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Park Commission Proposes To Make Boat Inspection Program Permanent

After the two-year pilot program that made boat inspections mandatory for anyone wishing to launch into Lake George proved to be a successful way to prevent aquatic invasive species from entering, the Lake George Park Commission has decided it will draft a proposal to make the inspection and decontamination program permanent.

Photo Credit: Luke Dow Photography

The Post Star reported that Lake George “was the first lake on the East Coast to have mandatory inspections,” which were offered to boaters free of charge. If a boat was determined to be harboring invasives, decontaminations were also performed for free.

The program and its seven inspection/decontamination stations cost $668,000 in 2014 and $576,000 in 2015, with the permanent program expected to cost approximately $520,000 in 2016. In the past, funding has come from the S.A.V.E. Lake George Partnership and New York State’s Environmental Protection Fund. Stations are open until December 1 this year, but would tentatively be in operation from May 1 – November 1 next year.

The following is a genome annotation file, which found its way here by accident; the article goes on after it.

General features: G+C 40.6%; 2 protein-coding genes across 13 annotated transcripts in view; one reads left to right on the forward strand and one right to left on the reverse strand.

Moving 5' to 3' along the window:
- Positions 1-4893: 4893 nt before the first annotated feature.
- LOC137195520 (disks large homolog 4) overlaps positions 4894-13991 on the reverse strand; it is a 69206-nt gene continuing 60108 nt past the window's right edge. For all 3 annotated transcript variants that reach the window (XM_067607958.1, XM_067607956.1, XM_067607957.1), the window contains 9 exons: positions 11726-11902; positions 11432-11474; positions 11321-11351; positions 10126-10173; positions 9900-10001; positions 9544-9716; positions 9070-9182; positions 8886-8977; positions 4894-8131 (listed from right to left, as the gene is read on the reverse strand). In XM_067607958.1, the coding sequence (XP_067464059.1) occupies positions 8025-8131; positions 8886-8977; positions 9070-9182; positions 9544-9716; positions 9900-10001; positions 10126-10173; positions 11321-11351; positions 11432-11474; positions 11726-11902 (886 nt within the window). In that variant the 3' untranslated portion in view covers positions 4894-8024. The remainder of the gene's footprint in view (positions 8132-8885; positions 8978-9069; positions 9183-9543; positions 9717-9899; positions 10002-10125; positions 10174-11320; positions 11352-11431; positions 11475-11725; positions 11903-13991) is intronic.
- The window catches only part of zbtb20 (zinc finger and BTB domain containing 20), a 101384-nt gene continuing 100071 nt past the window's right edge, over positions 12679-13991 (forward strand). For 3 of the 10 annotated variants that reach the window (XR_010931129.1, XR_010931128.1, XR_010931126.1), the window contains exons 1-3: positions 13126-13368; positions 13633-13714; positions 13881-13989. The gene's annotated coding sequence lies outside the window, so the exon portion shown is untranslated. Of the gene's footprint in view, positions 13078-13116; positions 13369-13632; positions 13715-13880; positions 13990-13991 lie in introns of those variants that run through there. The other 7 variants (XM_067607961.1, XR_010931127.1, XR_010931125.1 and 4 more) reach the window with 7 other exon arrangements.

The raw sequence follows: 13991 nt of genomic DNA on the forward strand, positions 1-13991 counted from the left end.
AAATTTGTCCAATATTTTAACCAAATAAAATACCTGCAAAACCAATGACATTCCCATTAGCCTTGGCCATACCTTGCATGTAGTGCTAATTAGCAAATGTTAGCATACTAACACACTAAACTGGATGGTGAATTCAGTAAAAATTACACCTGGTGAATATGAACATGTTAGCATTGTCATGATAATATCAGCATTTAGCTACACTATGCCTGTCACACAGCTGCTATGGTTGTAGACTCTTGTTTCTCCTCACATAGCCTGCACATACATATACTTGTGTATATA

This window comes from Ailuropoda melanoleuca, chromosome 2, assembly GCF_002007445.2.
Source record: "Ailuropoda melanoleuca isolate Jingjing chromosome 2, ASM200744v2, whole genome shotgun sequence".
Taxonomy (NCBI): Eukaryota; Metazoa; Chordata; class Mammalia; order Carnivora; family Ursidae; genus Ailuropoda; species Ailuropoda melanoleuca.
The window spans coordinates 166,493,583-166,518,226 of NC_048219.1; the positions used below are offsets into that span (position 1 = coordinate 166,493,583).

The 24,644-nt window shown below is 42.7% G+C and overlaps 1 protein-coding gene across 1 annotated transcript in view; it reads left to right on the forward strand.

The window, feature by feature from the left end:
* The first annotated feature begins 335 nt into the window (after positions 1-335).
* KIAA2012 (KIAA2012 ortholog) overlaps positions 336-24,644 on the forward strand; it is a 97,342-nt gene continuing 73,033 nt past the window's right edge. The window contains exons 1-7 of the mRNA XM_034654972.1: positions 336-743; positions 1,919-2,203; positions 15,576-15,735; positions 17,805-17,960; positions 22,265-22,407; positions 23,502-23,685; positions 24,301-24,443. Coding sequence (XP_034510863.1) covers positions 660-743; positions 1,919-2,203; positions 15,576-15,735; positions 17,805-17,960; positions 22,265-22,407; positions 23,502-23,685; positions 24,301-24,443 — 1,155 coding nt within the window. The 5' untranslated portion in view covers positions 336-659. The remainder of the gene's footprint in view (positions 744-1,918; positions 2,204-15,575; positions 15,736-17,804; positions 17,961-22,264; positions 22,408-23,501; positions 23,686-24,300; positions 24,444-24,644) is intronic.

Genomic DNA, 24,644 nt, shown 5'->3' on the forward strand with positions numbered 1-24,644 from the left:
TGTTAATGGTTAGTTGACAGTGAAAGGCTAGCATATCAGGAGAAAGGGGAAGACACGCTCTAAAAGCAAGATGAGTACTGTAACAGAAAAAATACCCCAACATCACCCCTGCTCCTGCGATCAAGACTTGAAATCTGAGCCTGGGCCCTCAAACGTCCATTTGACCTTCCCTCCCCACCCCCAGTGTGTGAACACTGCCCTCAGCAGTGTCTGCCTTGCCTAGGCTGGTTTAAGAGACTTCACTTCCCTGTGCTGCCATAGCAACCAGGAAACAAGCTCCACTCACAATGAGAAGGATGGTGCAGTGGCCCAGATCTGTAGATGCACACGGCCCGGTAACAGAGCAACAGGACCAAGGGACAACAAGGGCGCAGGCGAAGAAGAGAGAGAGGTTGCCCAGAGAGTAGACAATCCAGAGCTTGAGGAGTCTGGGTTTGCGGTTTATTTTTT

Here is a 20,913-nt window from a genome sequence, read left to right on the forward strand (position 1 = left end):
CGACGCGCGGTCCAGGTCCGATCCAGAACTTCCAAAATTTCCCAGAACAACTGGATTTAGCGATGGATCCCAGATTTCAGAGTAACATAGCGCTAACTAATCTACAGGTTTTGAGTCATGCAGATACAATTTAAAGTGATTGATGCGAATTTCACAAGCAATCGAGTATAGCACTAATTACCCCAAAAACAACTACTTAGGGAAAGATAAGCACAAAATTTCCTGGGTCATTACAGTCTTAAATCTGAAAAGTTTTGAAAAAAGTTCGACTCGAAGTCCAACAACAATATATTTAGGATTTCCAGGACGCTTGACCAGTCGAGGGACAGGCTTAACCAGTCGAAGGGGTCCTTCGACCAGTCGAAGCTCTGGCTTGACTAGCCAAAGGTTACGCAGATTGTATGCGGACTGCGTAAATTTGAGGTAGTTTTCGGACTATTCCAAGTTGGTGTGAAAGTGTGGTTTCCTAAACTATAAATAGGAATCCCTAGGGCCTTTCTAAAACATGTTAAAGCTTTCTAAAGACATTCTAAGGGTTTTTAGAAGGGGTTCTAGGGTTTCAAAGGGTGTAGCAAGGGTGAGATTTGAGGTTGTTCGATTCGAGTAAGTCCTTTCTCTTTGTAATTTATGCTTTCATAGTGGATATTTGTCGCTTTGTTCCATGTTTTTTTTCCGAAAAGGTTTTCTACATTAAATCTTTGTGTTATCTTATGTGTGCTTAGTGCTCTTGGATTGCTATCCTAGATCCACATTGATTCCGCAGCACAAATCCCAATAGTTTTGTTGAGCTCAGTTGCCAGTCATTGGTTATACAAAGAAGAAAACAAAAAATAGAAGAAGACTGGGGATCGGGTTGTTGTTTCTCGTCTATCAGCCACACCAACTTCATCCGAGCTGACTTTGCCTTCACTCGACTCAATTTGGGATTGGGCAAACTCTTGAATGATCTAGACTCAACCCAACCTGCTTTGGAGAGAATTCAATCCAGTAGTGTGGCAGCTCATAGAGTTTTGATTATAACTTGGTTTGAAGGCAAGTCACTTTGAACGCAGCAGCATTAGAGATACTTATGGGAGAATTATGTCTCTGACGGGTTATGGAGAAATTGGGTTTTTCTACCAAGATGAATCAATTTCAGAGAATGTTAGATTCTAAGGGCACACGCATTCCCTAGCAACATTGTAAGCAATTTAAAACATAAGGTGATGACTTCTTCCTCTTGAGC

This year alone, The Post Star reported that 93 invasive species were caught before their boats entered the lake, and 40 samples are still undergoing analysis. 144 invasives were confirmed in 2014. One of the inspections caught water chestnut, an invasive species that was previously eradicated from Lake George, but would’ve been re-introduced without the inspection program. There are currently five known types of invasives in Lake George: Eurasian milfoil, zebra mussels, Asian clams, curly-leaf pondweed, and spiny waterflea.
Lake George’s admirable fight against aquatic invasive species has been such a success that a similar inspection program has been instituted throughout the Adirondack Park for boaters to take advantage of on a voluntary basis.
  • The Post Star: Commission proposes permanent boat inspection program